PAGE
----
October 7, 2015

    Wired: The Tech-Powered Training That’s Forging Superathletes

    By: Mark McClusky

    Oct. 07, 2015 (MENLO PARK, CA) IN AN ANONYMOUS stretch of office buildings off Highway 101 in Menlo Park, California, just miles from tech giants like Facebook and Google, sits a laboratory dedicated to the perfection of athletic training. On this Bay Area day, the large rolling door of the warehouse-like space is thrown open to let in the sunshine, filling the room with light as a dozen professional baseball players embark on their ninety-minute workout.

    They begin by rolling out their muscles to loosen them and increase blood flow before starting the actual work. Rather than using the more typical foam rollers, each player employs a four-foot length of PVC pipe to help free up the tightness in his quads and hamstrings. No traditional static stretching here, no toe-touches. Research shows that doing those activities before exercise can actually decrease an athlete’s strength and explosiveness. After the rolling, the players start to move around the gym, gradually ramping up their activity level (this prevents injury, and is a better method for all of us, not just professional athletes, to warm up).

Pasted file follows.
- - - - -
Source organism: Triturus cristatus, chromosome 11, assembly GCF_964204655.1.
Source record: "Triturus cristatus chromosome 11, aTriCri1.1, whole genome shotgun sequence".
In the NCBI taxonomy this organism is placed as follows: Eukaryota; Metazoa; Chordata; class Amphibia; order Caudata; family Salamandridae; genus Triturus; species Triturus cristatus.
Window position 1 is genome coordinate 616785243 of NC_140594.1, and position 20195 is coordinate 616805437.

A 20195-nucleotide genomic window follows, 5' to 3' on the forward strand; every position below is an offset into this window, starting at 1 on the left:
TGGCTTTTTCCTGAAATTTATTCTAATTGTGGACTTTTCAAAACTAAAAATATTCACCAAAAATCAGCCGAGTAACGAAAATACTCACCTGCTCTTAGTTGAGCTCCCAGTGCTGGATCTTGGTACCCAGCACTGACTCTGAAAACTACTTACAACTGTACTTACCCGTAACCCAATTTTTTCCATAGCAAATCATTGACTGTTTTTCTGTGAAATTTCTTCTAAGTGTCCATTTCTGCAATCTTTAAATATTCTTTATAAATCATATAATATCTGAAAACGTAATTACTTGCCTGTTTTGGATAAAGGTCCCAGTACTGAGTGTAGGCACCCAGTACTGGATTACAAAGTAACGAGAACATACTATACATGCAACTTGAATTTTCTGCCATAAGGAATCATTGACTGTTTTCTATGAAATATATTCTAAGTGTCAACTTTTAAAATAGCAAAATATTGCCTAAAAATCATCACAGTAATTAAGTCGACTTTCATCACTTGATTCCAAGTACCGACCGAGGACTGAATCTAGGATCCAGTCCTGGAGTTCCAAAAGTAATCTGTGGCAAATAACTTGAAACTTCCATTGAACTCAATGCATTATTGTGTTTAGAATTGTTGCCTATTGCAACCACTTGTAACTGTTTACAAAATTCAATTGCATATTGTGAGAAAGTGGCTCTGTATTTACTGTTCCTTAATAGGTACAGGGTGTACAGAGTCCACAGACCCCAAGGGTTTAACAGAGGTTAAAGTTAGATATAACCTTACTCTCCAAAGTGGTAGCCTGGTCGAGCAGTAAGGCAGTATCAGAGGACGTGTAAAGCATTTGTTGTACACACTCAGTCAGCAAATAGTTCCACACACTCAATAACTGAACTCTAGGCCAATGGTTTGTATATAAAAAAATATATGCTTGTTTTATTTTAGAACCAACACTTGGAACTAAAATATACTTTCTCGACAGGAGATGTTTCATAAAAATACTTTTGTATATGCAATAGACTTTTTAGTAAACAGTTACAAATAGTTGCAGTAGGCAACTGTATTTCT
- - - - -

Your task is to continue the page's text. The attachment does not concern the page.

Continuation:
After 15 minutes, they move on to the next part of their warm-up, although to an observer, it sure looks like they’re going all out. The position players take turns working on their sprint technique on an indoor forty-meter track. They take the wide-leg crouch of a runner leading off of first base, and on a coach’s prompt, they pivot and sprint toward an imaginary second. As they do, the coach gives them cues on their form, urging them to maintain the correct body lean as they run, so that all of the force they create propels them forward as quickly as possible. Each repetition is timed by an electronic system; the coach enters the time into software on his iPad, where it goes into the player’s data file, which tracks everything he does at the gym. A plasma screen TV shows a delayed video feed of the start zone, which players can stop and look at after their sprint to get visual feedback on their performance.

    Read the entire article and check out the video here

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